Waterloo planning dispute: Veteran club on the story behind its unique space

Lambeth Council’s planning committee has approved plans for a neighbouring 20-story office block, despite concerns from a Waterloo veteran club about being confined to the shadows of the community,

During October’s planning meeting, several councillors struggled to pinpoint the status of the Union Jack Club’s (UJC) space, likening it to a hotel.

But the Union Jack Club says it is not a hotel, but a much more unique space than that.

UJC Chief Executive and former Royal Marine, Hugh Player said: “As a Royal Marine, you would never expect me to take a step back.

“We will continue to fight our corner.

“I think we must.”

Former Royal Marine and Union Jack Club Chief Executive Hugh Player who categorically refutes the Club is a hotel.
Former Royal Marine and Union Jack Club Chief Executive Hugh Player (Image: Provided by Union Jack Club)

‘It is a home from home not a hotel’

Labour councillor Jess Leigh questioned: “Is it a members’ club, or is it a hotel?

“Where does it sit?”

Similarly, Labour councillor Malcolm Clark asked: “How do people make use of their rooms?

“I understand from a hotel format in central London, most people aren’t going to be spending so much time in their rooms necessarily.” 

A presiding officer highlighted the rooms had no cooking facilities and said its layout resembled a hotel.    

Player categorically rejects this: “It is a home from home.

“Whichever way you look at it, it’s not a hotel.” 

By the end of the meeting, while Councillor Leigh voted in favour, she requested it be recorded how difficult the decision was to navigate.

She said: “It does not fit within any other usage that we have come across in Lambeth or anywhere else in the country.”

She added: “I am inclined to support the scheme through incredibly gritted teeth.”

The Veteran club’s history

The UJC is a charitable organisation which provides affordable accommodation for serving and veteran service people.

Specifically, those non-commissioned — so Warrant Officer and below.

British Red Cross nurse and military medical advocate Ethel McCaul founded the club in 1904 and opened it in 1907.

McCaul recognised there was numerous places in London for officers to go, but nowhere affordable and safe for soldiers, sailors and their families.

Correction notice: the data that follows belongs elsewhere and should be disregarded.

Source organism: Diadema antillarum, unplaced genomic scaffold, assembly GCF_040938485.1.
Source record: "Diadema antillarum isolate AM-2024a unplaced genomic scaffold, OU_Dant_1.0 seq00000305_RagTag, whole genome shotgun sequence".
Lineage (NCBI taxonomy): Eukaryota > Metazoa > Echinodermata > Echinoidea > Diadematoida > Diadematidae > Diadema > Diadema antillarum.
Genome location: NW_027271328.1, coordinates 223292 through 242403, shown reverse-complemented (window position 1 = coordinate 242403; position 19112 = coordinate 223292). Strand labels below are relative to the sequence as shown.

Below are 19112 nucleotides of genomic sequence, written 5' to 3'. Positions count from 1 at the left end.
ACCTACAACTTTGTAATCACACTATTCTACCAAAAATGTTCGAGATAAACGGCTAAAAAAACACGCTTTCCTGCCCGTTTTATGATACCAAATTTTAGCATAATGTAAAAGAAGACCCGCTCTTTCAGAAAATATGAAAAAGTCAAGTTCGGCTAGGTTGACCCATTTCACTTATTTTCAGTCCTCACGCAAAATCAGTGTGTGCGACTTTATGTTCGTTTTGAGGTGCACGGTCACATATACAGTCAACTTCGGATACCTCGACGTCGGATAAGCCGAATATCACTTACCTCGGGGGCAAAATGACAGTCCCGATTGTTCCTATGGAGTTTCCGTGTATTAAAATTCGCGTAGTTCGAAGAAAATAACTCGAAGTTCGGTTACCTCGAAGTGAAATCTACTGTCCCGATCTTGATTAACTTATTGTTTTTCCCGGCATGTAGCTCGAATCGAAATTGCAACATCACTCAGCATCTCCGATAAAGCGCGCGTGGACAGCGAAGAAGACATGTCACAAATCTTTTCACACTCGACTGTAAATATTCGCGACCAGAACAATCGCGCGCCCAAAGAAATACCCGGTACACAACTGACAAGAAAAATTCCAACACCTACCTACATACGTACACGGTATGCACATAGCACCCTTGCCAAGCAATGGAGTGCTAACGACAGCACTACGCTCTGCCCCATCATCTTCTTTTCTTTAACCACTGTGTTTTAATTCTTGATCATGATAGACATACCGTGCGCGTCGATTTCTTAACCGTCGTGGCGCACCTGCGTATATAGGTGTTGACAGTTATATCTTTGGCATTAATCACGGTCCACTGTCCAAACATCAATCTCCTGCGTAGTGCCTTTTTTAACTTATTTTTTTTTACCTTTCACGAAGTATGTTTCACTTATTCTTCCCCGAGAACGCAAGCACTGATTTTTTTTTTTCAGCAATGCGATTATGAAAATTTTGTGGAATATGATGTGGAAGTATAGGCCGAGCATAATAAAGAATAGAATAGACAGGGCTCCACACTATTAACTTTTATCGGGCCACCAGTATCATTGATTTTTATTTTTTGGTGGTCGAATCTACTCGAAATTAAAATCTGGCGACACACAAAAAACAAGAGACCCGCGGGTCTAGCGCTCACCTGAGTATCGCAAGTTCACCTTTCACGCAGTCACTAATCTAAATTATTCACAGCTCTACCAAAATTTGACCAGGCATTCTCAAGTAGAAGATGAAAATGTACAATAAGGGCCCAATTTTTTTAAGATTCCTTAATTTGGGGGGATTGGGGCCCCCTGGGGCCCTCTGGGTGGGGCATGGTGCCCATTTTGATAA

Following a three-year fundraising campaign, she raised enough to build the UJC.

A black and white image of the Union Jack Club's opening following Ethel McCaul's three-year fundraising campaign
A DAY TO REMEMBER: The Union Jack Club opens its doors (Image: Provided by Union Jack Club)

Not a hotel and not open to the public

The club is not open to the public, which Player says is another reason it is not a hotel.

Around 400,000 serving people have a membership profile, and 30,000 members are veterans.

The eldest, Player estimates, is around 102. 

The UJC keeps the price of one grade of room to the rate of a private soldier’s day’s pay — an average of about £50. 

Bourne Capital’s plans for the office block, which will include music studios and an affordable workspace, received 2,500 objections. 

So why did the developers triumph?

UJC’s Head of Sales, Marketing and Communications David Thompson said: “You can’t win a planning debate on an emotive argument.

“And the description of the club as a hotel, which the developers were pretty keen to use frequently, is something that we just don’t agree with,”

‘Everybody understands the experience’

If it is not a hotel, what is it?

In a nutshell, the UJC says it is what members need it to be.

Above all, Player says, it is a safe, supportive space where members can feel completely at ease. 

A home from home: D-Day Veteran Peter Kent sits in the Club's bar for drinks.
LUNCH IS SERVED: D-Day Veteran Peter Kent in the club’s bar (Image: Provided by Union Jack Club)

Player said: “I served with two Warrant Officers, who both, sometime in recent years, have had strokes.

“And it’s fine here.

“Nobody is going to challenge them, everybody understands.

“They can relax, their families who bring them can relax.

“It’s a home where everybody understands the experience.”

While the club is not equipped to provide permanent residential care, it says people stay for various reasons and lengths of time. 

Player explained: “A lot of people stay 28 days.

I have in mind an elderly couple who stay with us before Christmas in a suite.

And it’s really important to them that they come to London.

They transfer the home here.”    

A safe haven for members and their families